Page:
To Roth Or Not To Roth

| Monday 9 August 2010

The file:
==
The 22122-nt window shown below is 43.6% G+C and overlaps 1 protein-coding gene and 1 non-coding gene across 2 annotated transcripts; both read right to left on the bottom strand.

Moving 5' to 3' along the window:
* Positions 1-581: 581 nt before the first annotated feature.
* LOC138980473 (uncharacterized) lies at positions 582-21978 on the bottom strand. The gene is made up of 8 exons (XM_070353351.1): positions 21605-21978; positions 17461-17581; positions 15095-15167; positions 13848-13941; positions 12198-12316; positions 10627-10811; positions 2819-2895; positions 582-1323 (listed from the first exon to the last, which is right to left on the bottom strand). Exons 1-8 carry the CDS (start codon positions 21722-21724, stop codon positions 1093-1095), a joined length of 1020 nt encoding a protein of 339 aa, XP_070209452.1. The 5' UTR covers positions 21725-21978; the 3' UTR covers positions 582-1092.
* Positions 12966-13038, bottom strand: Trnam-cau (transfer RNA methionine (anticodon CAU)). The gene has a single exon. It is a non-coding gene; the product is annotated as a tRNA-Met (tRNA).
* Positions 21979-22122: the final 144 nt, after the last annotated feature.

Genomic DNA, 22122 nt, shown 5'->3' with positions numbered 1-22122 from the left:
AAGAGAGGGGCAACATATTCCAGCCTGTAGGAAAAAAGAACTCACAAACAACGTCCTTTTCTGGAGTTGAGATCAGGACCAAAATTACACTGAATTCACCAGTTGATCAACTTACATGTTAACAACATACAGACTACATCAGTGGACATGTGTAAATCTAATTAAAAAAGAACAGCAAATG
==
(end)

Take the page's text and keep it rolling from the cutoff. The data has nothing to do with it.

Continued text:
To Roth or not to Roth – Many people are familiar with a Roth IRA. Put money away, after taxes are paid on those earnings, let the money grow tax differed in the IRA, then take tax-free distributions of the earnings. Not a bad deal, lets go through it again. Earn $40,000. Pay taxes on all $40,000. Put $5000 into Roth IRA, after tax. $5000 grows to $75,000 over your lifetime. Take original $5000 out of taxes were paid when that money was earned. Take $70,000 tax-free. Nothing due on earnings. In a regular IRA you put $5000, before taxes, from earnings into same investments in IRA, grows to same $75,000 over time. Then pay taxes on all $75,000 when taking it out of IRA. Pay taxes now on $5,000 and nothing later, $70,000 distribution tax-free. Or, Pay no taxes now on $5000 and pay taxes on full $75,000 taxable distribution. Seems fairly straight forward, especially if you think taxes will be the same or possibly higher when you retire. Here is where it gets interesting. A Roth IRA has earnings limitations. If you earn over $120,000 as a single person, or over $177,000 as a married person, you can not make a Roth contribution. Tough luck. But wait.. Making an employee contribution into a Roth bucket in your 401(k) has no earnings limitation. You can put full employee contribution into the Roth bucket not just $5,000. If you earn $200,000, are over age 50, you can put $22,000 into the Roth 401(k) at work. In 25 years that $22,000, earning 6% grows to $94421.16. The $22,000 had taxes paid when earned, but the growth $72,421.16 is never subject to taxes. I’d call that the best kept secret out there. This is an example and anyone interested in further information should contact a registered financial advisor, or ask about a Social(k) 401(k) / 403(b) at work.
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